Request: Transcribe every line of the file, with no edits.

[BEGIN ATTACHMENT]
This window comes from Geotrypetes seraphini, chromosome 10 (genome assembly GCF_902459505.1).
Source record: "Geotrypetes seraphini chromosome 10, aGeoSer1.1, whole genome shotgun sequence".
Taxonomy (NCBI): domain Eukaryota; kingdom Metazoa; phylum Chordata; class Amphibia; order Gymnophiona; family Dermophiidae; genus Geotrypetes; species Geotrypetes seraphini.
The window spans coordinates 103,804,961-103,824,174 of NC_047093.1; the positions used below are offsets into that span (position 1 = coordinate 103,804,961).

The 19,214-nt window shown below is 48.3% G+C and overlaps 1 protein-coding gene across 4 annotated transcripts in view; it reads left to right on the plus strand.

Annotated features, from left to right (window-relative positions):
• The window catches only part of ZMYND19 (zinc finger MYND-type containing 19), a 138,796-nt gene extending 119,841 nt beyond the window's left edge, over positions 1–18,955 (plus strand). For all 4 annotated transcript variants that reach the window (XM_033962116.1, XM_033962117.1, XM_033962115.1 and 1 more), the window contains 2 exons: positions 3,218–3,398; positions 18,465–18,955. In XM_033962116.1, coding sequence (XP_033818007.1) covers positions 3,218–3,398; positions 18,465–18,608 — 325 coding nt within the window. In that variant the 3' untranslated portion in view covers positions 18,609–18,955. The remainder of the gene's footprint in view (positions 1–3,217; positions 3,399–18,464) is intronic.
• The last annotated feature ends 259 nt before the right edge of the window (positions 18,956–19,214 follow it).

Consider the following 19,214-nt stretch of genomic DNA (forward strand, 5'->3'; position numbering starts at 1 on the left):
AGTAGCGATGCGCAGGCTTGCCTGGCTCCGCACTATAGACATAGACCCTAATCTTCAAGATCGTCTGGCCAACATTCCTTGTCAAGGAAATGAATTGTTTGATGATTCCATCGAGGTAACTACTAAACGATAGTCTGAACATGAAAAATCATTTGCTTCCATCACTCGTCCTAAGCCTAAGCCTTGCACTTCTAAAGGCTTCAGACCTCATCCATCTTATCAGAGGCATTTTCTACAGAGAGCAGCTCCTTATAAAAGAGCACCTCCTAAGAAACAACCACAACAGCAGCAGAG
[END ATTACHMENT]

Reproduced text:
This window comes from Geotrypetes seraphini, chromosome 10 (genome assembly GCF_902459505.1).
Source record: "Geotrypetes seraphini chromosome 10, aGeoSer1.1, whole genome shotgun sequence".
Taxonomy (NCBI): domain Eukaryota; kingdom Metazoa; phylum Chordata; class Amphibia; order Gymnophiona; family Dermophiidae; genus Geotrypetes; species Geotrypetes seraphini.
The window spans coordinates 103,804,961-103,824,174 of NC_047093.1; the positions used below are offsets into that span (position 1 = coordinate 103,804,961).

The 19,214-nt window shown below is 48.3% G+C and overlaps 1 protein-coding gene across 4 annotated transcripts in view; it reads left to right on the plus strand.

Annotated features, from left to right (window-relative positions):
• The window catches only part of ZMYND19 (zinc finger MYND-type containing 19), a 138,796-nt gene extending 119,841 nt beyond the window's left edge, over positions 1–18,955 (plus strand). For all 4 annotated transcript variants that reach the window (XM_033962116.1, XM_033962117.1, XM_033962115.1 and 1 more), the window contains 2 exons: positions 3,218–3,398; positions 18,465–18,955. In XM_033962116.1, coding sequence (XP_033818007.1) covers positions 3,218–3,398; positions 18,465–18,608 — 325 coding nt within the window. In that variant the 3' untranslated portion in view covers positions 18,609–18,955. The remainder of the gene's footprint in view (positions 1–3,217; positions 3,399–18,464) is intronic.
• The last annotated feature ends 259 nt before the right edge of the window (positions 18,956–19,214 follow it).

Consider the following 19,214-nt stretch of genomic DNA (forward strand, 5'->3'; position numbering starts at 1 on the left):
AGTAGCGATGCGCAGGCTTGCCTGGCTCCGCACTATAGACATAGACCCTAATCTTCAAGATCGTCTGGCCAACATTCCTTGTCAAGGAAATGAATTGTTTGATGATTCCATCGAGGTAACTACTAAACGATAGTCTGAACATGAAAAATCATTTGCTTCCATCACTCGTCCTAAGCCTAAGCCTTGCACTTCTAAAGGCTTCAGACCTCATCCATCTTATCAGAGGCATTTTCTACAGAGAGCAGCTCCTTATAAAAGAGCACCTCCTAAGAAACAACCACAACAGCAGCAGAG